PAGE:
Beach Guardian, a social enterprise based in Cornwall (UK), was co-founded in 2017 by father and daughter duo: Rob and Emily Stevenson. Aiming to engage, educate and empower against plastic pollution, Beach Guardian has organised over 200 community clean up events, with over 6,500 volunteers. They have also visited over 85 schools, engaging with over 14,000 school children and worked with some of the world’s largest companies, to help them reduce their reliance on plastics, such as PepsiCo and Nissan.
About Emily Stevenson
Emily Stevenson, 23, is a marine biologist and the co-founder of the award-winning social enterprise: Beach Guardian. Powered by passion, Emily is also a budding environmental reporter, with her weekly ‘Tune in Tuesday’ video blog reaching over a 2 million people worldwide and she also regularly features on BBC Spotlight.
Emily’s commitment to her conservation career was endorsed very early on in her journey, with a handwritten letter from her own personal hero, Sir David Attenborough himself. In 2019, Emily’s work received recognition as a Point of Light award recipient from the British Prime Minister and a Young Citizen Award from the Rotary Club in Great Britain and Ireland. Recently, in 2020, Emily was awarded the highest accolade a young person can achieve for social action and humanitarian efforts: the Diana Award.
Finally, Emily is also currently studying her master’s degree at the University of Exeter, where she is researching the role of microplastics in the dissemination of potentially pathogenic and antibiotic resistant bacteria.
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Everybody Can Do Something – Emily Stevenson
The plights of plastic pollute every corner of the Planet and have infiltrated every aspect of our daily lives; making plastic one of the deadliest plagues to ever face humanity... but this also gives us the very reason why we can fix it.
Plastic is in all of our lives, everybody can do something. It doesn't matter where you are or what you do, everybody can do something.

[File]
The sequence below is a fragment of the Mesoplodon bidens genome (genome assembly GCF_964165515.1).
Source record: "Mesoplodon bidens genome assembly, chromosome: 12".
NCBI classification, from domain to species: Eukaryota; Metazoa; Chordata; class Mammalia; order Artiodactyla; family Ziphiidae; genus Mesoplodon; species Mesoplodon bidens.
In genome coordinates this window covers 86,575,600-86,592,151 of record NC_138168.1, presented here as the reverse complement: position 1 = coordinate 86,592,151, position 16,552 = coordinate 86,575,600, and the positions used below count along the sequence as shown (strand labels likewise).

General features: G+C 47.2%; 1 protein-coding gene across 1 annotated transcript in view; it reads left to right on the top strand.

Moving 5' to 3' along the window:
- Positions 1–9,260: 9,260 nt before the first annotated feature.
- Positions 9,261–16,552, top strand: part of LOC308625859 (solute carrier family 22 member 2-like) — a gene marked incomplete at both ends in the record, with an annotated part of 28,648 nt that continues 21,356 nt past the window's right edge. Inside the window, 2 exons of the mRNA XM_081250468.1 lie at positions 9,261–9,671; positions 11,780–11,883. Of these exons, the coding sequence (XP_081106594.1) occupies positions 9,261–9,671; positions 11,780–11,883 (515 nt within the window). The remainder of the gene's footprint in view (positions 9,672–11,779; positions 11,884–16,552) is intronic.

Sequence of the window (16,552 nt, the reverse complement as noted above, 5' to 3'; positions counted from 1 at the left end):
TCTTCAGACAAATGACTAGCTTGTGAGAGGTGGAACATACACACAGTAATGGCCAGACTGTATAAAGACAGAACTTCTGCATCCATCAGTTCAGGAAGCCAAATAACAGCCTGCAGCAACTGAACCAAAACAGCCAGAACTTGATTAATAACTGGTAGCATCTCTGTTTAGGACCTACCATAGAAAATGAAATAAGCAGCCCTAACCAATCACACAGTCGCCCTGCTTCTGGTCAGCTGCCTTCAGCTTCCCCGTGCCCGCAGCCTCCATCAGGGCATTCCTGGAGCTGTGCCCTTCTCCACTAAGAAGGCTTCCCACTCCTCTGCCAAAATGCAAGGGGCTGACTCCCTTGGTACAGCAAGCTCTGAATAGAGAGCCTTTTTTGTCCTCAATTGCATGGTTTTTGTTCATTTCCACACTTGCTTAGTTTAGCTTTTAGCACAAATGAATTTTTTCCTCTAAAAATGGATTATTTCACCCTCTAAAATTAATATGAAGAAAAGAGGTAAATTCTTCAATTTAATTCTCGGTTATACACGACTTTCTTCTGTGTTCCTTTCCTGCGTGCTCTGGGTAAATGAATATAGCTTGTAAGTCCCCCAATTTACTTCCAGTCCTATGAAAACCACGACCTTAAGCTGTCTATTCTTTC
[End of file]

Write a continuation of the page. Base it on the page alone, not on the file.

As an individual, carry around a re-usable water bottle or coffee cup or perhaps join a beach clean. Beach Cleaning is often undervalued as a cosmetic exercise - to just 'make a place look nicer'. However, we at Beach Guardian have seen, first hand, the difference just one hour on the beach picking up the plastics can make. Not only on the welfare of the environment, but has also been shown to equally improve your own mental health and well-being, combat social isolation, unite communities and reconnect people with nature.
Of course, there is now a much timelier threat on everyone’s mind: COVID-19. Amongst many other devastating issues, this brings with it less opportunities to join organised community beach cleaning events. So, whilst we are all out enjoying nature this Summer, why not do your own beach clean? Here are Beach Guardians 5 top tips to keeping safe whilst on a beach clean:
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There are also lots of beach cleaning treasures you can keep an eye out for! But be warned, if you find any old crisp packets, you will have me chasing after you for it!
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If you have any questions at all about how to avoid unnecessary plastics, would like to collaborate or just would like a general chit-chat about conservation – drop me an email!
Have a great Summer!